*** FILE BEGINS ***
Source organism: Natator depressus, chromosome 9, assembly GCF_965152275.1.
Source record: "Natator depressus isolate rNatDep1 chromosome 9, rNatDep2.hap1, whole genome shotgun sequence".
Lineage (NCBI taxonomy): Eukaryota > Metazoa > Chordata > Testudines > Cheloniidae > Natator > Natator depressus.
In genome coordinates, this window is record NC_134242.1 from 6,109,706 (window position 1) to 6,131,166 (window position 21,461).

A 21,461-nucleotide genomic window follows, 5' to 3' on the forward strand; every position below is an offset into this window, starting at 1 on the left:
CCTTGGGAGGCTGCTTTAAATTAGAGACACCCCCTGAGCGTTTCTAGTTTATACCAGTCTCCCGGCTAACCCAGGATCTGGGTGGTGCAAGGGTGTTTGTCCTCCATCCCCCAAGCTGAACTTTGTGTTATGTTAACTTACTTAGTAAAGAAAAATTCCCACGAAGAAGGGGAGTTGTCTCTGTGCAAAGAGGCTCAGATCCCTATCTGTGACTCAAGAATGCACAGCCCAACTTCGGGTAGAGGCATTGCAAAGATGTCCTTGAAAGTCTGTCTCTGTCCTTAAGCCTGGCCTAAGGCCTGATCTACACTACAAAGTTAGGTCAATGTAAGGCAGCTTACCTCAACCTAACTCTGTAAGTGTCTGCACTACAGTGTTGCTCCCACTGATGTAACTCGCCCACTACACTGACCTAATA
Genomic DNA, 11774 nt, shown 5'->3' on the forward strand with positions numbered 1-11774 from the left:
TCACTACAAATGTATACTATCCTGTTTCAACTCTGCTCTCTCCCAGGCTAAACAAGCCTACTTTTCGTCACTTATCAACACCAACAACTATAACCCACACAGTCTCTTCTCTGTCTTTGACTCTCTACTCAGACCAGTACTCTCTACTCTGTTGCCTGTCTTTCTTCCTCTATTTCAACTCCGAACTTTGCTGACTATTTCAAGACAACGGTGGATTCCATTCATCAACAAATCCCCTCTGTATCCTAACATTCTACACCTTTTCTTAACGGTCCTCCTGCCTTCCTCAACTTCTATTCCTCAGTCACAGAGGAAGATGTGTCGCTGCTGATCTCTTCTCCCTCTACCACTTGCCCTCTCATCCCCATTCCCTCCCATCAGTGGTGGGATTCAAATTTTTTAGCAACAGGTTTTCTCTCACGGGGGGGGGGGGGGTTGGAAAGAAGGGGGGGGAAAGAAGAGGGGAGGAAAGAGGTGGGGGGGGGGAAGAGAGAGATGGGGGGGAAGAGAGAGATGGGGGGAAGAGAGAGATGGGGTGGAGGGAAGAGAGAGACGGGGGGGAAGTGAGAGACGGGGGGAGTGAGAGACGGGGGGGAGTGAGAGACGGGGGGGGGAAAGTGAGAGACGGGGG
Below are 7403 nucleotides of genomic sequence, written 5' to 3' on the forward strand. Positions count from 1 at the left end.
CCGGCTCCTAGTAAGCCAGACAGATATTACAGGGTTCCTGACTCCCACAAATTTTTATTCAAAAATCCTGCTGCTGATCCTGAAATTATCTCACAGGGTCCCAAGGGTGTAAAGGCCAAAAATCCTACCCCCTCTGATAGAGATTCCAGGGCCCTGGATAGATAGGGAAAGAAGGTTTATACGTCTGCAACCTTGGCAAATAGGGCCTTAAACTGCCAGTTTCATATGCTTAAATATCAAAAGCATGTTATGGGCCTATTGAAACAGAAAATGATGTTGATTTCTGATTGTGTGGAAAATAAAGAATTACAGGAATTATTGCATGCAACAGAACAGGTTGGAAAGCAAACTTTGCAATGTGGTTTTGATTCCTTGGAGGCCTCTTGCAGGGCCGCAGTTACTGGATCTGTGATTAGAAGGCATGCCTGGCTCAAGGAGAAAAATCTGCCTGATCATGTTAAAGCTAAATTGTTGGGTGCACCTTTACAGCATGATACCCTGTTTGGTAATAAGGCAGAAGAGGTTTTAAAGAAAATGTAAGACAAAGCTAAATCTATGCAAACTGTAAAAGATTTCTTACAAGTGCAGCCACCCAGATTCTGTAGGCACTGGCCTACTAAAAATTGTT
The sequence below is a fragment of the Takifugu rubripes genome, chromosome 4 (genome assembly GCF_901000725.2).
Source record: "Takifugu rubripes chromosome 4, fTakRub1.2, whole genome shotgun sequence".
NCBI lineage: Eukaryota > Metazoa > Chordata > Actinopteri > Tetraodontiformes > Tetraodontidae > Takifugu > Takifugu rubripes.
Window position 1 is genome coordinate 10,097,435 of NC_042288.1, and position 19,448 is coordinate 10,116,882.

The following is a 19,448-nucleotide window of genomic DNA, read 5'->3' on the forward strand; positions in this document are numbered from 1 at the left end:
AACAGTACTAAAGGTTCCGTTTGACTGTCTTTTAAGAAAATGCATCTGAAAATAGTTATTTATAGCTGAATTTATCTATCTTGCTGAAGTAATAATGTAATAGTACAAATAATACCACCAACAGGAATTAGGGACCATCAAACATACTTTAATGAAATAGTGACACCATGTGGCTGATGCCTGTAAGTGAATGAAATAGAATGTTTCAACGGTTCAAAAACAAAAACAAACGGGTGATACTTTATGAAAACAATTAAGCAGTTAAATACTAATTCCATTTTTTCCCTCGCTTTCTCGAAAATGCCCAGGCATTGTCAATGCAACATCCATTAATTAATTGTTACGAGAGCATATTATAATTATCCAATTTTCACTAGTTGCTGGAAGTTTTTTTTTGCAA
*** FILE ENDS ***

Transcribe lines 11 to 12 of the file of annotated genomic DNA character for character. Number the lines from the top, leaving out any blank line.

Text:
The sequence below is a fragment of the Takifugu rubripes genome, chromosome 4 (genome assembly GCF_901000725.2).
Source record: "Takifugu rubripes chromosome 4, fTakRub1.2, whole genome shotgun sequence".